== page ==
Asian markets rallied on Wednesday as investors engaged in bargain hunting even as a surge of coronavirus cases stoked fears about the global economic recovery.
Markets were also awaiting the release of the minutes of the latest Fed meeting, in which the US central bank is expected to offer more clarity on its plans for tapering record stimulus issued to protect the economy during the pandemic.
“To see a successful taper in the next few months, we need to see more of those strong job prints,” said John Luke Tyner, fixed income analyst and portfolio manager at Aptus Capital Advisors. “I don’t see the Fed backing out of support yet. I think we need to see the unemployment rate fall below 5%.”
A fresh lockdown in New Zealand and a curfew imposed in Australia’s second-largest city of Melbourne over a Delta outbreak added to concerns about lockdowns along with travel restrictions in China, the world’s second-largest economy.
A lacklustre US retail sales report also exacerbated worries about the latest Covid-19 wave, bringing Wall Street’s streak of five straight records for the Dow and S&P 500 indices to a stuttering halt.
But Asian markets appeared unmoved, with Tokyo snapping a four-day losing streak to close higher Wednesday.
Hong Kong also closed on a high, with investors seemingly broadly unfazed by new antitrust plans from Beijing designed to rein in China’s burgeoning tech giants – plans that saw Chinese firms listed on Wall Street slide overnight.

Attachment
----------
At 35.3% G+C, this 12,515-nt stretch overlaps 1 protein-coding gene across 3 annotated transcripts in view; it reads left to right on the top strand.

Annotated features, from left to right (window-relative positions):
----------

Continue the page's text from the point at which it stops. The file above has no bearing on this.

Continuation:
In China, markets were well up, recouping losses after disappointing economic data from Beijing earlier in the week. Seoul rose, while Australia was steady.
New Zealand made gains despite fears over fresh virus cases as the country’s Reserve Bank chose to keep interest rates unchanged, opting against a move that would have seen it become the first advanced economy in the Asia Pacific to normalise policy.
“The drivers for the rallies across the region are not clear,” Jeffrey Halley, senior market analyst for Asia Pacific at OANDA, said in a note, suggesting that factors ranging from the NZRB decision to declining virus cases in China could be behind the good mood. “Without looking under the bonnet regionally, much of the buying could also be in more defensive stocks, pushing up the headline indexes,” he added.
Markets in London, Paris and Frankfurt edged higher in opening deals, eyeing the earlier gains in Asia.
Global markets will be keeping a close watch on the latest minutes out of the US Federal Reserve due later in the day, after chief Jerome Powell acknowledged that the pandemic was “still casting a shadow on economic activity”.
Investors will be looking for any signs that the Fed plans to scale down its asset purchases – a sign that the central bank sees the US economy as now healthy enough to ease its aggressive intervention.
Elsewhere, oil prices steadied after a four-day slump prompted by the increasingly grim outlook for global demand as the Delta variant surges.
The “market still appears to be unsure how the outlook is looking amid rising cases of the Delta variant”, Daniel Hynes, senior commodities strategist at Australia & New Zealand Banking Group Ltd, told Bloomberg.
Continued lockdowns could still pile pressure on prices, he added.
London’s FTSE 100 fell 0.1% to 7,170.82
Tokyo’s Nikkei 225 rose 0.6% to 27,591.90
Hong Kong’s Hang Seng Index climbed 0.5% to 25,867.01
Shanghai’s Composite Index advanced 1.11% to 3,485.29
West Texas Intermediate crude rose to $66.84 per barrel
- AFP, Mark McCord
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